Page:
Beatriz Lopez is a PhD candidate on the project ‘The Political Warfare Executive, Covert Propaganda and British Culture’, funded by the Leverhulme Trust and based in the Department of English Studies at Durham University, UK. Her thesis explores how Muriel Spark’s work for the Political Warfare Executive (PWE) may have influenced the representation of rumours and deception in her literary work. Her research interests include post-war British literature, Scottish literature, the cultural history of the Second World War and gothic studies. She has presented her work at international conferences in the UK, Spain and Switzerland, and her journal article, ‘Muriel Spark and the Art of Deception: Constructing Plausibility with the Methods of WWII Black Propaganda’, is forthcoming in The Review of English Studies


Laurent Milesi – (H)allophonies: Cixous and Others on the Line

The call of this communication is to address some phonic genealogies of fils (wires, sons) and pronominal mash-ups scattered across Cixous’s texts, which will be made to connect in turn to other (allo-) texts (Derrida, Joyce, Freud, Heidegger). Of particular ‘appeal’, or appel, will be the faunic dimension of Cixousian writing, using textual close-ups as relays or connecting points throughout. At the end of this trunk call involving for example the telephone and the elephant, the distance implied in tele- may well have returned (the call) or inverted, in Heideggerian fashion, into proximity, a closeness between subjects and their shared tele-pathies through the affective power of a tele-phono-graphy…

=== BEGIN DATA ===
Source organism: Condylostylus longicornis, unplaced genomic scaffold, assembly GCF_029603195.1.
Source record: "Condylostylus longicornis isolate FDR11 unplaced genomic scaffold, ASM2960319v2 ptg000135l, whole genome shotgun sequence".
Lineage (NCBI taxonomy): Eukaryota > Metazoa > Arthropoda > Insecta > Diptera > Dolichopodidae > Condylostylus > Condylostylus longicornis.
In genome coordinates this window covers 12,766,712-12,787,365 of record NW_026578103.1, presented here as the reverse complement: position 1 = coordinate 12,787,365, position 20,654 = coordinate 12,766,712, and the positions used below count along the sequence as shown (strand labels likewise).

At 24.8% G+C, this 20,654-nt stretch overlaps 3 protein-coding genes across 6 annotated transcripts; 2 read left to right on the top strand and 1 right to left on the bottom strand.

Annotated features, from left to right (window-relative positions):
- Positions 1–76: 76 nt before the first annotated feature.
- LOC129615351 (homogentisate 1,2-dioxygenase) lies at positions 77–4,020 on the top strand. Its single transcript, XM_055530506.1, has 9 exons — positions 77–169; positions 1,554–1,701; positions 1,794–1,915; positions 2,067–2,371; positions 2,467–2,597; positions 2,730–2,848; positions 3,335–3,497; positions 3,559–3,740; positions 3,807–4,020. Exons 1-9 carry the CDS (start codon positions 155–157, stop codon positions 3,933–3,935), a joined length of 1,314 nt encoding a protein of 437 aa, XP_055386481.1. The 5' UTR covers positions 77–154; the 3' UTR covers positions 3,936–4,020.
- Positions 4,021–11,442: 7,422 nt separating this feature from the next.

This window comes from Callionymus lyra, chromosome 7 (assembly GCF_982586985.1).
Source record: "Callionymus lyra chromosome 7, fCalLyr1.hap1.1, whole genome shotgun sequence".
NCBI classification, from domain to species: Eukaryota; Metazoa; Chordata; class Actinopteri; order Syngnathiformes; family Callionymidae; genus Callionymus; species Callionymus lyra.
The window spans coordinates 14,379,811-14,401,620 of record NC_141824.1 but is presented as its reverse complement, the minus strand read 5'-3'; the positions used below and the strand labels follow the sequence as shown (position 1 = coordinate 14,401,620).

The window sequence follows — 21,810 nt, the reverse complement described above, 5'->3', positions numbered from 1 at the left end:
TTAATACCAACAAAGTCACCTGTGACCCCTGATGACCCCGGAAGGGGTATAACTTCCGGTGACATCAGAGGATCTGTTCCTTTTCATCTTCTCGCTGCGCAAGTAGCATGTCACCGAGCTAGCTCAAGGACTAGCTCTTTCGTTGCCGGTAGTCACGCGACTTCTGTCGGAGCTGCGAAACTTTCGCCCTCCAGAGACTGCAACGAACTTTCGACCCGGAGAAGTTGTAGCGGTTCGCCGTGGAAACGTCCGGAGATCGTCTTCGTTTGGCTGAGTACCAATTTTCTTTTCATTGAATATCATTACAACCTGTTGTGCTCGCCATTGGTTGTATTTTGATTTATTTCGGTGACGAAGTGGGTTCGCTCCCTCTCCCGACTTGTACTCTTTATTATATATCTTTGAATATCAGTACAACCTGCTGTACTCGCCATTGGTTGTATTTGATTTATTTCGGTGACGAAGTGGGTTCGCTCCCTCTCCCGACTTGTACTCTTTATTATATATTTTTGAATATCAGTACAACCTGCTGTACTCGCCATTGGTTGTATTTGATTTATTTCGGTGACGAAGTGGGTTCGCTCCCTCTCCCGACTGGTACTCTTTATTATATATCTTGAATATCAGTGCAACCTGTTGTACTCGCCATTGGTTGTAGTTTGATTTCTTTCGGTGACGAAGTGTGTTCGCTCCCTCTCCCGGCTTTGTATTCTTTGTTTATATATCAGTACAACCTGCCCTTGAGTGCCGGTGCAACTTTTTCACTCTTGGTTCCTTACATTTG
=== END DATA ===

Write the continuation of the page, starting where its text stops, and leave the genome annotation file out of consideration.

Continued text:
Laurent Milesi is Tenured Professor of English Literature and Critical Theory at Shanghai Jiao Tong University. Until July 2017, he was Chair of the Centre for Critical and Cultural Theory at Cardiff University. His major areas of interest and expertise are in (post)modernist fiction (Joyce, Nabokov, Pynchon) and poetry (Pound, Olson, Duncan, contemporary American poetries), ‘French Theory’ (in particular the thought of Jacques Derrida and the ‘critifiction’ of Hélène Cixous), and theories of the postmodern. More recently, he has branched into game studies and ‘Digital Theory’, working at the intersection of theories of technicity, the virtual and the digital, digital cultures, ludology and media studies. He is currently completing a long-standing monograph, titled Non-lieux: Jacques Derrida and the Ethics of Writing, whose aim is to reassess the role of deconstructive ethics in relation to a sense of place (lieu) and displacement, and to Derrida’s strategies of writing.


Mara Mills – Read Verse Out Loud for Pleasure: The Poetry of Telephone Testing